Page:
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Touché Amoré has shared a new single, ‘Limelight (ft. Andy Hull)’, from their forthcoming new album Lament due this fall, on October 9th via Epitaph Records. The post-Hardcore bands’ new album was produced by the legendary Ross Robinson (Slipknot, Korn), you check out the visualizer to the track now!
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Most people’s experience of ‘spoken word’ music, outside of the Rap genre, is Jim Morrison‘s ‘American Prayer’. Beat Poetry, for this is essentially the format, is a hugely involving yet highly personal style which often resounds with the listener. This is most definitely the case with Enablers: a San Francisco post-Punk four-piece whose beguiling, occasionally fiery music is set to the poetry and narrative of frontman Pete Simonelli. Continue reading
Home to the likes of Khemmis and the sickening might of Primitive Man, Denver Colorado has carved out a significant Metal niche in the last few years, and rag-tag trio The Munsens intend to mean more than a jagged splinter in that hole. Formed from a background of Hardcore, Punk and Black Metal, this particular identity offers an exciting amalgamation of the three disciplines with a huge dollop of gravity thrown into the mix. Continue reading
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City of Caterpillar, having just finished their summer tour dates and released new music recently have announced their final US shows for this fall. Their last US tour includes 14-dates and performances on both coasts, featuring shows alongside Thou, Touche Amore, Majority Rule and others. Continue reading
Already featuring a massive lineup of bands, Download 2017 has added 20 more names to the roster with Devin Townsend Project, Code Orange, Max & Iggor Cavalera playing their ‘Return To Roots’ show, Sick Puppies, rapper Machine Gun Kelly, Sikth, Suicide Silence, Ty Bryant And the Shakedown, Krokodil and many more announced. Continue reading
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Despite the fraught hostility coursing through the first two albums from San Francisco Sludge quartet Kowloon Walled City, there was evidence of a Post-hardcore sensibility. It’s no surprise, therefore, to see a heightening of the band’s melody on third album Grievances (Neurot).
Brief flurries of lead are evident from the outset, but so is a slow pace; Ian Miller’s rumbling bass, especially throughout tolling closer ‘Daughters and Sons’; and Scott Evans’ embittered yell. What opener ‘Your Best Years’ misses in urgency and frenetic neurosis, it gains in feeling and an almost unbearable tension: sections where brakes are applied evoke scenes of tethered wild animals straining to be free. The ensuing title track has the same doleful, stone-kicking pace: violent desires suffocated by a Doom-like oppression which leaves every synapse twitching with the harrowing drama of it all. When the explosion occurs at the track’s midway point, it too is sufficiently reined to maximise its powerful statement. Less, here, is more…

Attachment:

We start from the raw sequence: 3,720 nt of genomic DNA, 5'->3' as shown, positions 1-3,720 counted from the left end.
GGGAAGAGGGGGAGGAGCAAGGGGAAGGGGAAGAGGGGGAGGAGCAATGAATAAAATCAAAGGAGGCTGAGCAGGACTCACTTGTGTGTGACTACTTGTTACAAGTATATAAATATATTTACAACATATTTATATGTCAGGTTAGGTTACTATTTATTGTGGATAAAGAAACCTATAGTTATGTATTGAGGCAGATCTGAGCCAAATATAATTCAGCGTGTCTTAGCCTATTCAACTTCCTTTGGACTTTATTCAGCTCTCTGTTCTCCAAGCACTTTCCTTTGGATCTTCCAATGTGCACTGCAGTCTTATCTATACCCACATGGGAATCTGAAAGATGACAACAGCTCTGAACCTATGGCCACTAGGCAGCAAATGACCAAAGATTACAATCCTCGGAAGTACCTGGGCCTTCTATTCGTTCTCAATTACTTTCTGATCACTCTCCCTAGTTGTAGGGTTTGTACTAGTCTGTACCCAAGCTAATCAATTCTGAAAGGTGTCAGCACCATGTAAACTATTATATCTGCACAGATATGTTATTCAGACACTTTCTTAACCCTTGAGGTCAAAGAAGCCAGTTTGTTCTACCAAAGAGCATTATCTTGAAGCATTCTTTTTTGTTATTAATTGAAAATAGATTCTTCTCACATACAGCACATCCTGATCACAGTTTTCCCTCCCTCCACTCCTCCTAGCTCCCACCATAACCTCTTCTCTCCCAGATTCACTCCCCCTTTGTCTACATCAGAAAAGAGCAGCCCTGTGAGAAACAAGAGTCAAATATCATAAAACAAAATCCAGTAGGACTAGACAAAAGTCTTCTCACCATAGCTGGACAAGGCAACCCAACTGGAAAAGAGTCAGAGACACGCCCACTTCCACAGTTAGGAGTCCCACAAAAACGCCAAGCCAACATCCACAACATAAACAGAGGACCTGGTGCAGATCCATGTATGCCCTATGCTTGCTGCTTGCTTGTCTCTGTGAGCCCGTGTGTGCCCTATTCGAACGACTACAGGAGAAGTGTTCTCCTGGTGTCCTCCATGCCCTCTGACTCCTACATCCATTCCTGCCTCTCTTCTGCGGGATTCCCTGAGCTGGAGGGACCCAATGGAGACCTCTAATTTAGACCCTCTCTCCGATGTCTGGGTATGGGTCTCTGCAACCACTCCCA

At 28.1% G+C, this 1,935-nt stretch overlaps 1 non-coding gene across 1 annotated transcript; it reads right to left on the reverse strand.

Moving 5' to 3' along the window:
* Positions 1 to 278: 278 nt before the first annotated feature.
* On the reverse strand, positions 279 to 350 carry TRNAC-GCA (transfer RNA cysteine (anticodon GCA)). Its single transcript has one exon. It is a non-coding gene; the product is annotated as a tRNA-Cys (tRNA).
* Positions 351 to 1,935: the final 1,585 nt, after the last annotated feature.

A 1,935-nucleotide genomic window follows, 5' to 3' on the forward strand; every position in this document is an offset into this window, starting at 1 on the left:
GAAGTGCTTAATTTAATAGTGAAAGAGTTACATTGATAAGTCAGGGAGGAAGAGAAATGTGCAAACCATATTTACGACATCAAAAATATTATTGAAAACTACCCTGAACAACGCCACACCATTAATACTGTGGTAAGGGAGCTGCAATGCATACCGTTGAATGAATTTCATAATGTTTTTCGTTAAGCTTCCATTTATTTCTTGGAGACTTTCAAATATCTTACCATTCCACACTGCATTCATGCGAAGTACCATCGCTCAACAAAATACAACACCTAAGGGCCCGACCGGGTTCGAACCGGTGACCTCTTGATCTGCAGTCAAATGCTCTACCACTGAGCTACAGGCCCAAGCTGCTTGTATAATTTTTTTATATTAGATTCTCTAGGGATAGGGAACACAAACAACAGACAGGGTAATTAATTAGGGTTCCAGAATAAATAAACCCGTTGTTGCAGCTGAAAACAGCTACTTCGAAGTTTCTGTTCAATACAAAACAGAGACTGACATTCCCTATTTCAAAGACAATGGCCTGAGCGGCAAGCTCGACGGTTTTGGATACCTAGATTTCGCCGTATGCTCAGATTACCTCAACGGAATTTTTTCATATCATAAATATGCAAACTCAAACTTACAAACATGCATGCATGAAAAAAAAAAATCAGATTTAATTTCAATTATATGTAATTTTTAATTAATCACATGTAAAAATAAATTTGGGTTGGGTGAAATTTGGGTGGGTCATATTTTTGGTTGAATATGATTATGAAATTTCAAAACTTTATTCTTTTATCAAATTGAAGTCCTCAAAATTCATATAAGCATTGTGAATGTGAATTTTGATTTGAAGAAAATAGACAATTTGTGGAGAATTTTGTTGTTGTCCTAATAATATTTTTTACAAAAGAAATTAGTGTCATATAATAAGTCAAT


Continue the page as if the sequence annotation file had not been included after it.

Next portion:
It is this skill which Kowloon Walled City possess in buckets: the ability to move further toward the more touching, tortured elements of Touché Amoré without sacrificing their own aggravated, pummelling core. Timing, especially with the introduction of Evans’ vocal, is immaculate and delivered to optimum effect with always a word left out there hanging past the instrumentation: the “Weaknesses…” refrain to ‘Backlit’ is positively chilling. Yet it all feels so organic, a fluid part of the breathing whole.
That anger is occasionally allowed its freedom, within the crashing ire of ‘The Grift’ for example, yet it remains tempered by a complexity of sound: the guilt after lashing out which even the tweak of strings at the track’s coda highlights. This is the embodiment of pure expression: an album depicting a person with so much justified anger, yet is too nice to show it or feels like shit when they do. An album fizzing with pain and frustration yet constantly, feverishly, grasping at its reins for fear of what could happen if let loose. The pregnant ‘True Believer’ epitomises this fragile balance: a squall of pent-up hurt and aggression which flays the skin when the bubble pops.
Grievances is an at times unsettling and traumatic but always potent experience, blowing this year’s closest relative, Black Sheep Wall’s I’m Going to Kill Myself (Season of Mist), from the water by more accurately personalising the rawness and unpredictability of suppressed emotion.